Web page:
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Does Drinking Water Actually Help with Weight Loss?

Does drinking water help lose weight

Health

Does Drinking Water Actually Help with Weight Loss?

It’s a common statement that you hear basically everyone says, that in order to lose weight, you have to drink a lot of water. But is this true?

The key hack of this article is that it is most likely true. Let’s look at the research first.

Does Drinking Water Actually Help with Weight Loss?

Research

A 2010 study compared two groups of dieters of which one would drink two glasses of water (500ml) before each meal whilst the other group did not. The water group lost roughly 5 pounds more at the end of the 12 weeks (1) than the non-water group.

A 2003 study indicated that the body may need to burn more energy to process chilled water (2). It went as far as suggesting a 30% metabolic boost in energy expenditure.

A follow up to that study replicated the result to some degree. Participants were shown to have an increased metabolic boost of 24% that lasted 60 minutes after drinking 500ml of water (3).

There are more recent studies that have supported the association between fat loss and water consumption (45).

Possible explanations

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Avoiding calories

If we are consuming water logically we are less likely to be consuming calorie-loaded alternatives such as alcohol or sugar-loaded soft drinks.

Water has zero calories. 

Water burns more energy!

The body may need to burn energy to process water intake. There seems to be some data that suggests even more energy is needed to process chilled water. More research is certainly needed on this point however as the “chilled water to lose weight” notion has brought some non-consistent study outcomes.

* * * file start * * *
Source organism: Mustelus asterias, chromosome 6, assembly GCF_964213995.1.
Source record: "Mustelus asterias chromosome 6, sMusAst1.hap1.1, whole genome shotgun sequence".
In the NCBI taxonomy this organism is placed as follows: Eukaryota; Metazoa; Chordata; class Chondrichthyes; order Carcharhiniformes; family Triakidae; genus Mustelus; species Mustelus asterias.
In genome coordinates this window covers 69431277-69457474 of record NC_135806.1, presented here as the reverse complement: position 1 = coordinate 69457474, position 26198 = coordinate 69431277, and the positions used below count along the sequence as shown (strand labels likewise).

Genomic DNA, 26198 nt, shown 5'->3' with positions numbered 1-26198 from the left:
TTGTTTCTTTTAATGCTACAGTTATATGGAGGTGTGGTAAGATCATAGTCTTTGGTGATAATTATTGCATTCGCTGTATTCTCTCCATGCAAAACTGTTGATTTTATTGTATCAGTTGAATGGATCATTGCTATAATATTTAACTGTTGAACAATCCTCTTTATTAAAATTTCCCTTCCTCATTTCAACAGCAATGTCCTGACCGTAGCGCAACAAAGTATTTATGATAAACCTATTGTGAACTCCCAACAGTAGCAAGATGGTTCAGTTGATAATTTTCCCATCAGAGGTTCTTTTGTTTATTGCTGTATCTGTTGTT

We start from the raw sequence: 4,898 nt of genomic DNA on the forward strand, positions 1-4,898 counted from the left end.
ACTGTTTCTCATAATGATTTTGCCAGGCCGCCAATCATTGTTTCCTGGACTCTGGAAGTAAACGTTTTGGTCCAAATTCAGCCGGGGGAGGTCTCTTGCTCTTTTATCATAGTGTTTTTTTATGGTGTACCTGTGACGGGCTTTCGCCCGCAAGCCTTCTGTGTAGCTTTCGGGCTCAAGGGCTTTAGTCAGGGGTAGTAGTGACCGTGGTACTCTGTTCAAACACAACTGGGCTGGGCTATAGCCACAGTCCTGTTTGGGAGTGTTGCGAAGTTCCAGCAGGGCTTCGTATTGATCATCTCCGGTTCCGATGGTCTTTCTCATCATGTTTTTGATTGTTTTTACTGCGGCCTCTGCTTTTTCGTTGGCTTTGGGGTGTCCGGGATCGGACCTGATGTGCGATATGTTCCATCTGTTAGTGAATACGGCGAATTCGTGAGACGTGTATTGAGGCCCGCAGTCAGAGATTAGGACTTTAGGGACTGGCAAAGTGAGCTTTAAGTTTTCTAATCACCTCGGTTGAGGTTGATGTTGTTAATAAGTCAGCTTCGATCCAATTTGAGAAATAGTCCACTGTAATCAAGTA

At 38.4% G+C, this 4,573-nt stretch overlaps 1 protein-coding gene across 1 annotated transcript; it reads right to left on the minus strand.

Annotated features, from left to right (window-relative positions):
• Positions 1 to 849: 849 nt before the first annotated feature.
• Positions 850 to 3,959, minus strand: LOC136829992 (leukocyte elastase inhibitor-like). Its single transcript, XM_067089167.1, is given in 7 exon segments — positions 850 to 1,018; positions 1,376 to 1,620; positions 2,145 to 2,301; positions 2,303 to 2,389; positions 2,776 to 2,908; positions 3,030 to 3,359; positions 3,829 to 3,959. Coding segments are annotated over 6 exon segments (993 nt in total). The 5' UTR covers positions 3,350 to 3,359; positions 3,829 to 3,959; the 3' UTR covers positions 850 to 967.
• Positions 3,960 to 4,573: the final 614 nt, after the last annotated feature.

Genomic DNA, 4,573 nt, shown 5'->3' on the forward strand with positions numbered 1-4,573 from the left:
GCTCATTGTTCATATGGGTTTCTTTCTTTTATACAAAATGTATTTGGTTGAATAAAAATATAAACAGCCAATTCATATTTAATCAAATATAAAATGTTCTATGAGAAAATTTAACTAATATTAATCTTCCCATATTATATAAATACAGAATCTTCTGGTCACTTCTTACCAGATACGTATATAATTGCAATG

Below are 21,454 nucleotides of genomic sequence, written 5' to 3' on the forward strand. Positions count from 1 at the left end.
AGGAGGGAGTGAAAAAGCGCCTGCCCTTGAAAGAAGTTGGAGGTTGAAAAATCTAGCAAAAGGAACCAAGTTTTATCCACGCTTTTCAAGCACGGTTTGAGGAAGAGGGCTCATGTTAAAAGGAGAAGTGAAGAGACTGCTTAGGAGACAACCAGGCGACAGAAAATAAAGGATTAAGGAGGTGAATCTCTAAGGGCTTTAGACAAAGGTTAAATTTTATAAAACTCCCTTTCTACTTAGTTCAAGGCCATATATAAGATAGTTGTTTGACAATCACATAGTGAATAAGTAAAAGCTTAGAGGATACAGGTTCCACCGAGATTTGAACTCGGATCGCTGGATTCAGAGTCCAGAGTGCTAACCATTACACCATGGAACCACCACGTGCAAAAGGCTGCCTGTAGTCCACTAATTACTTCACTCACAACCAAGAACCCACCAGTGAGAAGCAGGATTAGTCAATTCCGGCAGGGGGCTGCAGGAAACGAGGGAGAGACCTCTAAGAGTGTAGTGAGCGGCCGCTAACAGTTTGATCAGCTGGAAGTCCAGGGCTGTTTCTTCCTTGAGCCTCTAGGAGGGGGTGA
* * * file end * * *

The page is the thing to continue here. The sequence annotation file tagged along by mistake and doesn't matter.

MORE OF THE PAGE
Personal meaningless anecdotal experience

I never drink enough water. Allegedly. This is what everyone tells me. At work, I’m constantly amazed at how much of it people around me consume. Gallons and gallons. They have to go to the bathroom every 10 minutes but that’s okay because Charlie here, can do the work

I always have had headaches and a deep sense of lethargy. My brain has always felt cloudy. These were some of the reasons why I wanted to lose weight more than 12 months ago. I thought that by losing weight I would get more energy and more clarity.

Yet after a great deal of the success of losing weight, I still feel these negative effects.

I have never been a professional water drinker. I have only ever drunk water when I was thirsty. I never believed people that said we needed to drink water when we are not thirsty. I thought the notion was wrong and that carrying around a drink bottle was a waste of time.

However, upon reading some of these studies, I have decided that it’s time to increase my water intake to see if I can replicate some of the supposed benefits of increased energy and fat loss.

The personal plan

I have set up an hourly reminder on my phone to remind me to drink 500ml every 2 hours during working hours. Allegedly, according to some of the data, this will boost my resting energy expenditure by at least 20%.

I’ll have to figure out how I’m going to manage carrying a water bottle with me to work. My minimalist lifestyle hurts when I decide to add physical objects. I’m doing this though because my health and energy levels are the most important factors in my life.

I’ll re-assess the success of this plan is 30 days. If I do have increased energy or weight loss, these would probably be good signs that drinking more water is helpful.

Key Points & Hacks You Can Implement Now

  • Water may help you lose weight by blunting appetite and or facilitating increased energy expenditure
  • Set up a reminder on your phone to drink 250ml of water every 2 hours during working hours. 
  • Drinking chilled water may be more beneficial than drinking room temperature water. I might start to refrigerate my water bottle for this reason.
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